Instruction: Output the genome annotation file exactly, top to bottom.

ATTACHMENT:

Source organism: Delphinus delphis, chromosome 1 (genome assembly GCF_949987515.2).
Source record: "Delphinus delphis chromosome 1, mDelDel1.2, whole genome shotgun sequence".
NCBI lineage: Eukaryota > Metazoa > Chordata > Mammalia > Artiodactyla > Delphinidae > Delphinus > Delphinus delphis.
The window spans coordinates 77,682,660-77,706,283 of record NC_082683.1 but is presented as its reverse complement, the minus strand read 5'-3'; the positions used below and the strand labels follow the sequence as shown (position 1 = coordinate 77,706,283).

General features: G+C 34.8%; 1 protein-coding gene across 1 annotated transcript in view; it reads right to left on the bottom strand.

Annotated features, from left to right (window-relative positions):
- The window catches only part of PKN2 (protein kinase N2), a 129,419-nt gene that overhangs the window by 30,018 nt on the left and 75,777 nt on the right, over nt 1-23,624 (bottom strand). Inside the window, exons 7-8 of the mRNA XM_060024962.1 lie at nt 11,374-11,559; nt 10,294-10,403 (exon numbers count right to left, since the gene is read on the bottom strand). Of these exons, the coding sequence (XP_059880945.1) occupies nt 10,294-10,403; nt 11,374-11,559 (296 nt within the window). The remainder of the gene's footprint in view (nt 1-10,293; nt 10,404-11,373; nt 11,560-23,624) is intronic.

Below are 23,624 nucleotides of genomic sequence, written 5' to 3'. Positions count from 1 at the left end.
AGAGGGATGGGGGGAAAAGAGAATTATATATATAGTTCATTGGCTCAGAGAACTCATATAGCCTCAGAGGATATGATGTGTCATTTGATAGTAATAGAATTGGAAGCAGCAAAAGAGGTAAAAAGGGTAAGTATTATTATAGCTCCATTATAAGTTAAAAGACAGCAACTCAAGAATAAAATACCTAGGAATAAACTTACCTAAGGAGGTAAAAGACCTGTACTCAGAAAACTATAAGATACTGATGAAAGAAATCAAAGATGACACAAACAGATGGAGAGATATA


Source organism: Delphinus delphis, chromosome 1 (genome assembly GCF_949987515.2).
Source record: "Delphinus delphis chromosome 1, mDelDel1.2, whole genome shotgun sequence".
NCBI lineage: Eukaryota > Metazoa > Chordata > Mammalia > Artiodactyla > Delphinidae > Delphinus > Delphinus delphis.
The window spans coordinates 77,682,660-77,706,283 of record NC_082683.1 but is presented as its reverse complement, the minus strand read 5'-3'; the positions used below and the strand labels follow the sequence as shown (position 1 = coordinate 77,706,283).

General features: G+C 34.8%; 1 protein-coding gene across 1 annotated transcript in view; it reads right to left on the bottom strand.

Annotated features, from left to right (window-relative positions):
- The window catches only part of PKN2 (protein kinase N2), a 129,419-nt gene that overhangs the window by 30,018 nt on the left and 75,777 nt on the right, over nt 1-23,624 (bottom strand). Inside the window, exons 7-8 of the mRNA XM_060024962.1 lie at nt 11,374-11,559; nt 10,294-10,403 (exon numbers count right to left, since the gene is read on the bottom strand). Of these exons, the coding sequence (XP_059880945.1) occupies nt 10,294-10,403; nt 11,374-11,559 (296 nt within the window). The remainder of the gene's footprint in view (nt 1-10,293; nt 10,404-11,373; nt 11,560-23,624) is intronic.

Below are 23,624 nucleotides of genomic sequence, written 5' to 3'. Positions count from 1 at the left end.
AGAGGGATGGGGGGAAAAGAGAATTATATATATAGTTCATTGGCTCAGAGAACTCATATAGCCTCAGAGGATATGATGTGTCATTTGATAGTAATAGAATTGGAAGCAGCAAAAGAGGTAAAAAGGGTAAGTATTATTATAGCTCCATTATAAGTTAAAAGACAGCAACTCAAGAATAAAATACCTAGGAATAAACTTACCTAAGGAGGTAAAAGACCTGTACTCAGAAAACTATAAGATACTGATGAAAGAAATCAAAGATGACACAAACAGATGGAGAGATATA